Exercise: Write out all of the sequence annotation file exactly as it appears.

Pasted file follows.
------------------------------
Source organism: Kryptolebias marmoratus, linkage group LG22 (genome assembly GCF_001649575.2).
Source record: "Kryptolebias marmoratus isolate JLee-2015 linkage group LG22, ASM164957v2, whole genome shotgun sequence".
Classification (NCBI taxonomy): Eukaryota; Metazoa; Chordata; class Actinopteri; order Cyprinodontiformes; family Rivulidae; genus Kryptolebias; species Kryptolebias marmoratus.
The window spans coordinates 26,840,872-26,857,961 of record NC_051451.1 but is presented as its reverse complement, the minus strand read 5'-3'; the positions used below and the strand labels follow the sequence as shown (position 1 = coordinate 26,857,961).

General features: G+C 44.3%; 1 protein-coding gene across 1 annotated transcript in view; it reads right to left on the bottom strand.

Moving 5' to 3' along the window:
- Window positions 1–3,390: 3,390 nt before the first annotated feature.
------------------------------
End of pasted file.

Source organism: Kryptolebias marmoratus, linkage group LG22 (genome assembly GCF_001649575.2).
Source record: "Kryptolebias marmoratus isolate JLee-2015 linkage group LG22, ASM164957v2, whole genome shotgun sequence".
Classification (NCBI taxonomy): Eukaryota; Metazoa; Chordata; class Actinopteri; order Cyprinodontiformes; family Rivulidae; genus Kryptolebias; species Kryptolebias marmoratus.
The window spans coordinates 26,840,872-26,857,961 of record NC_051451.1 but is presented as its reverse complement, the minus strand read 5'-3'; the positions used below and the strand labels follow the sequence as shown (position 1 = coordinate 26,857,961).

General features: G+C 44.3%; 1 protein-coding gene across 1 annotated transcript in view; it reads right to left on the bottom strand.

Moving 5' to 3' along the window:
- Window positions 1–3,390: 3,390 nt before the first annotated feature.